- Authorities say Carlos Ortiz was with Aaron Hernandez when they picked up Odin Lloyd
- Lloyd was found killed in an industrial park; Hernandez is charged with murder in case
- Ortiz pleads not guilty on a charge of being an accessory to murder after the fact
- Ortiz's lawyer doesn't contest the $500,000 bail, though he could so later
A man who allegedly was with Aaron Hernandez the night Odin Lloyd was killed pleaded not guilty Friday to a single count of being an accessory to murder after the fact.
As members of his and Lloyd's family looked on, Carlos Ortiz uttered only those two words -- "not guilty" -- during his brief arraignment in Bristol County Superior Court in the southeastern Massachusetts city of Fall River. His next court date is set for November 20.
Ortiz is one of several people who have been charged in connection with Lloyd's death, though only one person -- Hernandez, who was a standout tight end for the New England Patriots before being released by the team the day of his arrest -- faces a murder count.
Like Hernandez, Ortiz hails from Bristol, Connecticut.
During Friday's court hearing, Ortiz's lawyer John Connors did not contest the $500,000 cash bail set for his client, though he could do so later.
"We don't have the grand jury minutes, we don't have a lot of the discovery statements, etc. So I think it's prudent to wait for the next date until we argue (bail)," Connors said.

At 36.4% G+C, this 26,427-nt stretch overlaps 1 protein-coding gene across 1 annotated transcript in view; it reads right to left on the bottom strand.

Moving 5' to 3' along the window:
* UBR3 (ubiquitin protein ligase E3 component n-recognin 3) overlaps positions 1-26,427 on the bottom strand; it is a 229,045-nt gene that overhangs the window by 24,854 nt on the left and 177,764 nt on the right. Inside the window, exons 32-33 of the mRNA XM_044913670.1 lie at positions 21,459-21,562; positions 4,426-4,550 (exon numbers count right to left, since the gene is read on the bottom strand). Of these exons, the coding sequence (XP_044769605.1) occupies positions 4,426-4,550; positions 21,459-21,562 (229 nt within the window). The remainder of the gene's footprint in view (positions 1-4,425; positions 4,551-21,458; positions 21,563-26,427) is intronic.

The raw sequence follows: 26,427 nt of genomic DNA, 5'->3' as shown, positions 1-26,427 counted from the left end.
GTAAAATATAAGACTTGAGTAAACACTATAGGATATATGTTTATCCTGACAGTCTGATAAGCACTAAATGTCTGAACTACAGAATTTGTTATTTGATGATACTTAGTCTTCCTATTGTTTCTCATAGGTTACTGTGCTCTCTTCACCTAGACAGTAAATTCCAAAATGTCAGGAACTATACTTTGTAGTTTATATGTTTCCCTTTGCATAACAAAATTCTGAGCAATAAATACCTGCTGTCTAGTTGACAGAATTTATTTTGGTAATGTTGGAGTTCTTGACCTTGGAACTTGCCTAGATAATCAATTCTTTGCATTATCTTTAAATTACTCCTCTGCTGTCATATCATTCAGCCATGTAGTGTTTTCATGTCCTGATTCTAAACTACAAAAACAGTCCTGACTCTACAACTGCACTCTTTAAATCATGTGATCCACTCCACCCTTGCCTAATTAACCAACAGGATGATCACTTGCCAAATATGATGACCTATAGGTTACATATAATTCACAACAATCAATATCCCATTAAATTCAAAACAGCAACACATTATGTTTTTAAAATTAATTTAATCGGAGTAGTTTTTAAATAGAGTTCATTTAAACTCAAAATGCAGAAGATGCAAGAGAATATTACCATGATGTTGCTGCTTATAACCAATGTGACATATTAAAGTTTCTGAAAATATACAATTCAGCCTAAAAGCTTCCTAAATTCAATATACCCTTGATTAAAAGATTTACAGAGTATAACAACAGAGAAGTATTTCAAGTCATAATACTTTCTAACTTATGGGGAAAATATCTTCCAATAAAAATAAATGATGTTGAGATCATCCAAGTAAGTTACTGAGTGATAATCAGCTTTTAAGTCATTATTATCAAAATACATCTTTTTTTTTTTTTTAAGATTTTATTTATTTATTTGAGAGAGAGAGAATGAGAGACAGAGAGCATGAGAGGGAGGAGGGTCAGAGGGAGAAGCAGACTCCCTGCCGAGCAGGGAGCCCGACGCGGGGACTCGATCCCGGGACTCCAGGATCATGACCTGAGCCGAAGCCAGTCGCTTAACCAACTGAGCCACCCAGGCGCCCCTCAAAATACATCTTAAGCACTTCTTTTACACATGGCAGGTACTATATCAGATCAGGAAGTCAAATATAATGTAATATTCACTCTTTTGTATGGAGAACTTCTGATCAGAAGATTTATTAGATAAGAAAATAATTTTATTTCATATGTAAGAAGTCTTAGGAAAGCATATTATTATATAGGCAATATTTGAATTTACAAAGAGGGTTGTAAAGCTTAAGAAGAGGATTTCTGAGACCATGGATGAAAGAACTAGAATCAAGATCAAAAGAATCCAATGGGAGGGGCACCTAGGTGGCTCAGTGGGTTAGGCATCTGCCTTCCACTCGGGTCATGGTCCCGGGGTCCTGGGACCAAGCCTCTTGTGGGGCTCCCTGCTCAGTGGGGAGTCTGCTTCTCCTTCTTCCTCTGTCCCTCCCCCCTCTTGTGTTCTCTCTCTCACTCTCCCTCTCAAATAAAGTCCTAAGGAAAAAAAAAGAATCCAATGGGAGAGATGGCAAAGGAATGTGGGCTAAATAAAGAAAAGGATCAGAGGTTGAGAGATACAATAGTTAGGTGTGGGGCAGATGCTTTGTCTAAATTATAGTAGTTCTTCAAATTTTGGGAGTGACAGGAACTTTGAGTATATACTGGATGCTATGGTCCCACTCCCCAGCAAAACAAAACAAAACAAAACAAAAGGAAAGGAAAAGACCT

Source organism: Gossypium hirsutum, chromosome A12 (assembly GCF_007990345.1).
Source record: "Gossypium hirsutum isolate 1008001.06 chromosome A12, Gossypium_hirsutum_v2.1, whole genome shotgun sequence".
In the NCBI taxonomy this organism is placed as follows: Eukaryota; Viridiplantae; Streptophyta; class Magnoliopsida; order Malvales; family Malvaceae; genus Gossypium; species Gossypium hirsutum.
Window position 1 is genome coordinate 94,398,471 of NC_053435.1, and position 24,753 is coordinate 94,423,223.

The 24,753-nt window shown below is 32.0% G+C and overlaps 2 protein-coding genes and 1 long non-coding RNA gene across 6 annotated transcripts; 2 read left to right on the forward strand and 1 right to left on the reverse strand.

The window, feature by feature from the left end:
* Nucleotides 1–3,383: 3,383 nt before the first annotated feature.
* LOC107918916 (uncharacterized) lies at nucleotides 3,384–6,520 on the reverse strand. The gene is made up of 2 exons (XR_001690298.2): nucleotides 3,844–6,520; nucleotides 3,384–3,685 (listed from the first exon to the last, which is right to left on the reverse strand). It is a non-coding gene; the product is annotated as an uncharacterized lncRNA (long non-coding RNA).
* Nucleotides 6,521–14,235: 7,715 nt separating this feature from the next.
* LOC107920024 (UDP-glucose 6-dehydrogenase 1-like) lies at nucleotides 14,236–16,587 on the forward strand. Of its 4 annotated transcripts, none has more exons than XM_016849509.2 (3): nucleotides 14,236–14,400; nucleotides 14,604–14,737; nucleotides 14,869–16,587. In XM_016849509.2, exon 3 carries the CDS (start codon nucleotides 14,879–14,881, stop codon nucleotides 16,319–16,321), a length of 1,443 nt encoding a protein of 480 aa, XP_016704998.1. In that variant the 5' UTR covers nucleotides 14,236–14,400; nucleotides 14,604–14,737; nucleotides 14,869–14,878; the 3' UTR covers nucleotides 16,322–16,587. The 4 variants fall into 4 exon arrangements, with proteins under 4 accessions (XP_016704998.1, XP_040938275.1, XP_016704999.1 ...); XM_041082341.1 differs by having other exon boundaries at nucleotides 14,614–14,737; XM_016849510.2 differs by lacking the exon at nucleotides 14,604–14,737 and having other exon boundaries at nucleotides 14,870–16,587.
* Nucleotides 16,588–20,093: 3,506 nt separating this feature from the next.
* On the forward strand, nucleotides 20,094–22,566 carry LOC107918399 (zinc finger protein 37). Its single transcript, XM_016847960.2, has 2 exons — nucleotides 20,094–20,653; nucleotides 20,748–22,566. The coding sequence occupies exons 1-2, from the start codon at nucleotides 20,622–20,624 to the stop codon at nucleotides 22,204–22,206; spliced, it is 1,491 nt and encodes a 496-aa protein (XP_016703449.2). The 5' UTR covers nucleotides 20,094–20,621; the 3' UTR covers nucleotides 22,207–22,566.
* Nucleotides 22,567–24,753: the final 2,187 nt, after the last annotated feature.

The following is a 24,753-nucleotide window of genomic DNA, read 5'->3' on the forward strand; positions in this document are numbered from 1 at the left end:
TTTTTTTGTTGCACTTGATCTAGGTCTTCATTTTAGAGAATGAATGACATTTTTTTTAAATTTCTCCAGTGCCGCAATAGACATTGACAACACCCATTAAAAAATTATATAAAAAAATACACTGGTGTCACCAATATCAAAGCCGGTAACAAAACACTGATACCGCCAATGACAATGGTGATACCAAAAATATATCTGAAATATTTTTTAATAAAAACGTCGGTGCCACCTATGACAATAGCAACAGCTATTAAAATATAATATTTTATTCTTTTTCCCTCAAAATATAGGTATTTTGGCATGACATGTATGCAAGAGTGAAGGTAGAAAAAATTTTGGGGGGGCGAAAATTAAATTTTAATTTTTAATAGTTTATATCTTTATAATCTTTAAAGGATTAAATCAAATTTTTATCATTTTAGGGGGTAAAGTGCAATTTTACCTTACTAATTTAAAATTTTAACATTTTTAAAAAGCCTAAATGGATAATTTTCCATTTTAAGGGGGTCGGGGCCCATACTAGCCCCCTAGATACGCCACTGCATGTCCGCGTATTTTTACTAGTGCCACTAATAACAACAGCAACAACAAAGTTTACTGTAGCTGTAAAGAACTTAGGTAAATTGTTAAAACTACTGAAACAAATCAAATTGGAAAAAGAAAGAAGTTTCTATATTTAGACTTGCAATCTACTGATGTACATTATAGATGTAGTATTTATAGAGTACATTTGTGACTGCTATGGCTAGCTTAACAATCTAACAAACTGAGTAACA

Authorities have said that Hernandez, Ernest Wallace and Ortiz picked Lloyd up from his Boston apartment in a rental car shortly before he was found shot to death June 17 in a North Attleborough, Massachusetts, industrial park.
Surveillance cameras then captured the rental car leaving the crime scene and Hernandez carrying a gun as he returned to his home minutes later. He was with two other people. Lloyd -- a 27-year-old semi-pro football player himself -- was not among them.
Ortiz first told investigators both Hernandez and Wallace had gotten out of the car with Lloyd at the industrial park, before shots rang out. But prosecutors say he later changed his story to claim Wallace remained in the car, while Hernandez and Lloyd got out.
Asked last month about Ortiz changing his account, his attorney said, "Almost every case I've ever been involved in, the story changes during interrogation.
"When a professional interrogation takes place, at the end of it sometimes you have trouble remembering your own name."
Connors said his client had "limited means" and would seek a relatively low bail.
"He's a young guy who got caught up in a situation," Connors said. "And when all this came about, he was frightened and confused, as you can imagine anyone would be. I believe he's an honest guy."